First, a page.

Petition Forces Bradford, Vt., Voters to Reconsider Fire Truck
Bradford, Vt. — Not so fast on that high-ticket, multi-function fire engine Bradford voters decided last month to buy for their fire department.
Ninety-three town residents have since signed a petition seeking to rescind the March 4 Town Meeting vote that was in favor of making the $679,000 purchase.
“It’s a lot of money for the use we would get out of it,” said Bill Taylor, who brought the petition to the town offices. “Taxes are high enough now in Bradford.”
Town Clerk Marianne McClure said a vote on the matter has been set for April 29 at 7:30 p.m. in the Old Bradford Academy auditorium.
“It’ll be just like Town Meeting with a vote from the floor,” McClure said, “unless seven people request a paper ballot, then we’ll have that. I’m sure there’ll be a lot of discussion.”
Opponents of buying the “quint” fire truck — so named because it can perform five firefighting functions -— will need a sharp reversal of public opinion if they’re to succeed. The Town Meeting vote in favor of what would likely be a five-year purchase plan was 97-36.
Taylor said Bradford doesn’t need to own a 75-foot-long engine with an extension ladder because the town’s architecture consists mostly of houses, rather than tall, multi-story buildings.
He said the town could rely on area departments such as Woodsville, Hanover and Hartford that do have the larger engines to respond to a major building fire.
Taylor –— who said he got advice from the Vermont League of Cities and Towns in preparing the petition — did acknowledge that it would likely take 30 minutes or so for Hanover and Hartford firefighters to reach the scene.
Gary Moore, chairman of Bradford’s Public Safety Commission, said the planned new engine would have other uses than simply fighting fires in tall structures.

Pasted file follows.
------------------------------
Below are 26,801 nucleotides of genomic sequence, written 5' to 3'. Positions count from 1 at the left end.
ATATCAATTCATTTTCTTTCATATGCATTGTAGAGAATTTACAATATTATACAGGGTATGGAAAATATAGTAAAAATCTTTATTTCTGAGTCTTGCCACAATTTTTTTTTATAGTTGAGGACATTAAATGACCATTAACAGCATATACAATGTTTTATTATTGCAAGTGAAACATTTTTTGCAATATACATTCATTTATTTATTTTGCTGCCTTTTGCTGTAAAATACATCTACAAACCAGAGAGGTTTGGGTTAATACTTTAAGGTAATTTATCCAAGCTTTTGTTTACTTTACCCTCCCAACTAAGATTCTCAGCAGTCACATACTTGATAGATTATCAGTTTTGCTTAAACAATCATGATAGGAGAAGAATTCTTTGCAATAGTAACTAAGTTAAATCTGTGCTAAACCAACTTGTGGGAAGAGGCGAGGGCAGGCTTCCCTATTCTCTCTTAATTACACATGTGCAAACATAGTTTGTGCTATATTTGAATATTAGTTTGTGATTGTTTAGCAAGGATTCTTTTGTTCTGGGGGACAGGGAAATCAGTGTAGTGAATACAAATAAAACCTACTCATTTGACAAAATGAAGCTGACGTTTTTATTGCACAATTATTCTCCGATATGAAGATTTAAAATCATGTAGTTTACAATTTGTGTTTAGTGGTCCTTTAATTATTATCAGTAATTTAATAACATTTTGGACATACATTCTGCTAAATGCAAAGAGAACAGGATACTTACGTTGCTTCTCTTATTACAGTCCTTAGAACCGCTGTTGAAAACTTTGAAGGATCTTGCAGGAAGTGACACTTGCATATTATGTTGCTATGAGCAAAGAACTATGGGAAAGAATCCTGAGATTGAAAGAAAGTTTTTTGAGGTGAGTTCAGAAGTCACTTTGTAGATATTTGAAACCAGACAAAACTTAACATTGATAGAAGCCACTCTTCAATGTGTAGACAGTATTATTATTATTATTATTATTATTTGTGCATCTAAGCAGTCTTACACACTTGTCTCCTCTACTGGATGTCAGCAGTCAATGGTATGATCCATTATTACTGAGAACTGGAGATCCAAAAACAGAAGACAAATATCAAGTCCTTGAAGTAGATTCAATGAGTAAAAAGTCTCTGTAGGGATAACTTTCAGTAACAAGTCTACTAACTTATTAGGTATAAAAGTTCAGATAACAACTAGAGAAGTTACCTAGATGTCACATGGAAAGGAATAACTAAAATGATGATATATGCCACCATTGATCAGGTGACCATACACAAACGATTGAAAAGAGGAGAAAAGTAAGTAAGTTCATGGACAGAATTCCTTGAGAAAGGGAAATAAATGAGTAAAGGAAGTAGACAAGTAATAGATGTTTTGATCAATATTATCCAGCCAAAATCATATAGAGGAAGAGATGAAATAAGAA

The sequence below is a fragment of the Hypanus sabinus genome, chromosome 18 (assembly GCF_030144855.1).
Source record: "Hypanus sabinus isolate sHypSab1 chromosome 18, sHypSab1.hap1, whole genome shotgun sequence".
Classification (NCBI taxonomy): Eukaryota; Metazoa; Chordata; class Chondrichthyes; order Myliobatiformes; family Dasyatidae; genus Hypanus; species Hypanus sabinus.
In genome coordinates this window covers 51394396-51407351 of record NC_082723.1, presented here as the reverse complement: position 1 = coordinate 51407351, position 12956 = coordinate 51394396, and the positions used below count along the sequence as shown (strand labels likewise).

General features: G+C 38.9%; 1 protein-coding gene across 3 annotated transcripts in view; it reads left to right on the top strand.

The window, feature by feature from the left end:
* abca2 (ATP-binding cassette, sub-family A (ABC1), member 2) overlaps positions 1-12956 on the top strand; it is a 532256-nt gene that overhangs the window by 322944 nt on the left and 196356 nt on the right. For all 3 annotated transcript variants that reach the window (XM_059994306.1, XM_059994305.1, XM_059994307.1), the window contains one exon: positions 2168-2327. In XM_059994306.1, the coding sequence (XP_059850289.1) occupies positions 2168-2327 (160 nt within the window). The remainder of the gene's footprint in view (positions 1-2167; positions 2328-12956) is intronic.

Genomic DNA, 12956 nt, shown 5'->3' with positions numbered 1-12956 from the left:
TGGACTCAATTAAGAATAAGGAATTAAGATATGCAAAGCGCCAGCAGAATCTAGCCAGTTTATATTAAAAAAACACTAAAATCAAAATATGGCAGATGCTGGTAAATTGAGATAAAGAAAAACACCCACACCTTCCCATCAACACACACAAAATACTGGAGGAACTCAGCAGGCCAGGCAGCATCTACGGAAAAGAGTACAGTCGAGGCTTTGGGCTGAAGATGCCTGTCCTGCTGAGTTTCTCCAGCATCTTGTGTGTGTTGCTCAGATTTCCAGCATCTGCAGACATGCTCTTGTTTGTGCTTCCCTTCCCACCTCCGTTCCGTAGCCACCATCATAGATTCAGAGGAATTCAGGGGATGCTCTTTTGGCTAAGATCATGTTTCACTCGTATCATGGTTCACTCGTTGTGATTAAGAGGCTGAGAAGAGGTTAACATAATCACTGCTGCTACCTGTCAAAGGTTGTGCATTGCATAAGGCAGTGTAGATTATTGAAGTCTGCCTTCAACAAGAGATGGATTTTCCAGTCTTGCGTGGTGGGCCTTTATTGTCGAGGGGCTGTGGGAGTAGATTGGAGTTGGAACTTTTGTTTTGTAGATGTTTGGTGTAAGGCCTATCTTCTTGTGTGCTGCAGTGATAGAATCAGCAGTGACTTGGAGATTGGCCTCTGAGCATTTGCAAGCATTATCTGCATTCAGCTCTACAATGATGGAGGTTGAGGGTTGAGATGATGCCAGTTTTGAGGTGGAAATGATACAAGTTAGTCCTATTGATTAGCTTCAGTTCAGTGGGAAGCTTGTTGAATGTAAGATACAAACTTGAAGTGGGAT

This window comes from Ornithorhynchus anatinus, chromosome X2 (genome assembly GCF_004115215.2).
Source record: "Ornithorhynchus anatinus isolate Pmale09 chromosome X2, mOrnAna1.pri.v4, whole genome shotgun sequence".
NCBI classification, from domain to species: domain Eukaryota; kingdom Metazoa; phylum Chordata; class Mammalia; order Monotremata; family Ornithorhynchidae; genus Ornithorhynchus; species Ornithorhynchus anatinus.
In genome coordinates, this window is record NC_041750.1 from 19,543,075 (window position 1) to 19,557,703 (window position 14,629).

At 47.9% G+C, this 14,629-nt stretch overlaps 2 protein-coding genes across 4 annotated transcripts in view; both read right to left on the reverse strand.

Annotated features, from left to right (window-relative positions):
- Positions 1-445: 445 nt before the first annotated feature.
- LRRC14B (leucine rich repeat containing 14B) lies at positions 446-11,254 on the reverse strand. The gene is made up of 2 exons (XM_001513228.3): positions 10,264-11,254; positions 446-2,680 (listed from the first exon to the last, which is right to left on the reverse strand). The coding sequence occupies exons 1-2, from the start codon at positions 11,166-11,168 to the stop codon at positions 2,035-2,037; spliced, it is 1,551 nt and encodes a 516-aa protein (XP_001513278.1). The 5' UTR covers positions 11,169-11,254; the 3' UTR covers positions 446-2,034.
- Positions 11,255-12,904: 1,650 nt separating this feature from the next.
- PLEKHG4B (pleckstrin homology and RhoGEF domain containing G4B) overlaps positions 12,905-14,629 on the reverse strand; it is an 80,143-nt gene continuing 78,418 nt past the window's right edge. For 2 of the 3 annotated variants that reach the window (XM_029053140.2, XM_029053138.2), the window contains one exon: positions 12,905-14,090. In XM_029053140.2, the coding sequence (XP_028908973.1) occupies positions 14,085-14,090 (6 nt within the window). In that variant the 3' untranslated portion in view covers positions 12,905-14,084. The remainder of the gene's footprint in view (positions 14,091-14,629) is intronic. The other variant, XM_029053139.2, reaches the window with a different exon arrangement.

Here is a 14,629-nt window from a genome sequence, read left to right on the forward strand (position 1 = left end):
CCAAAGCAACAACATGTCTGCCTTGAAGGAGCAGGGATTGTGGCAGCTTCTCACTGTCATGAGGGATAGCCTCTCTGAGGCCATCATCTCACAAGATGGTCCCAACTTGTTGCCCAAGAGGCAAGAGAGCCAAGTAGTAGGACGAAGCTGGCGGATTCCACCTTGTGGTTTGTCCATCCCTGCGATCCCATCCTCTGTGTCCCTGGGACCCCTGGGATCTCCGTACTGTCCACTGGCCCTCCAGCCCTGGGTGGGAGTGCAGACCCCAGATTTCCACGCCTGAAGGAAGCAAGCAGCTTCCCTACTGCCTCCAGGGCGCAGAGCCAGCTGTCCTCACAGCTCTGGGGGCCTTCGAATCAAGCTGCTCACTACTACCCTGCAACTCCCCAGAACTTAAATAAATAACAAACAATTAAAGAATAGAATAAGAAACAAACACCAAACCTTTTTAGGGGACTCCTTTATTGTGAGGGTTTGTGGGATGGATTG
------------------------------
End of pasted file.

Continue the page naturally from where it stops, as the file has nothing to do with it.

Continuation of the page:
“You can get anywhere in town,” with it, as opposed to the engine it would be replacing, he said. As a pumper, it can deliver 2,000 gallons of water per minute, and the ladder would increase safety for firefighters at chimney fires, keeping them off what often quickly becomes icy and dangerous terrain at such fires.
Moore said when voters years ago rejected a proposal for a similar multi-purpose truck, the fire department bought a more standard 1986 fire truck that has proved inadequate, particularly at reaching emergencies on secondary roads. It’s now out of service.
Moore said he’s also well aware of the new engine’s high cost.
“It’s just such a big-ticket item it scares people. They’re worried about taxes,” he said.
A regular attendee at Town Meetings since the 1960s, the 68-year-old Moore said it was hard for him to recall an annual meeting at which voters approved more spending.
“I was surprised at Town Meeting. They voted for everything, including a new grader. They even added $10,000 for a recreation director.” Should the town decide to buy the fire engine, the amount residents would borrow may actually be about $594,000, since there’s some $85,000 in a capital reserve fund that could go toward the purchase.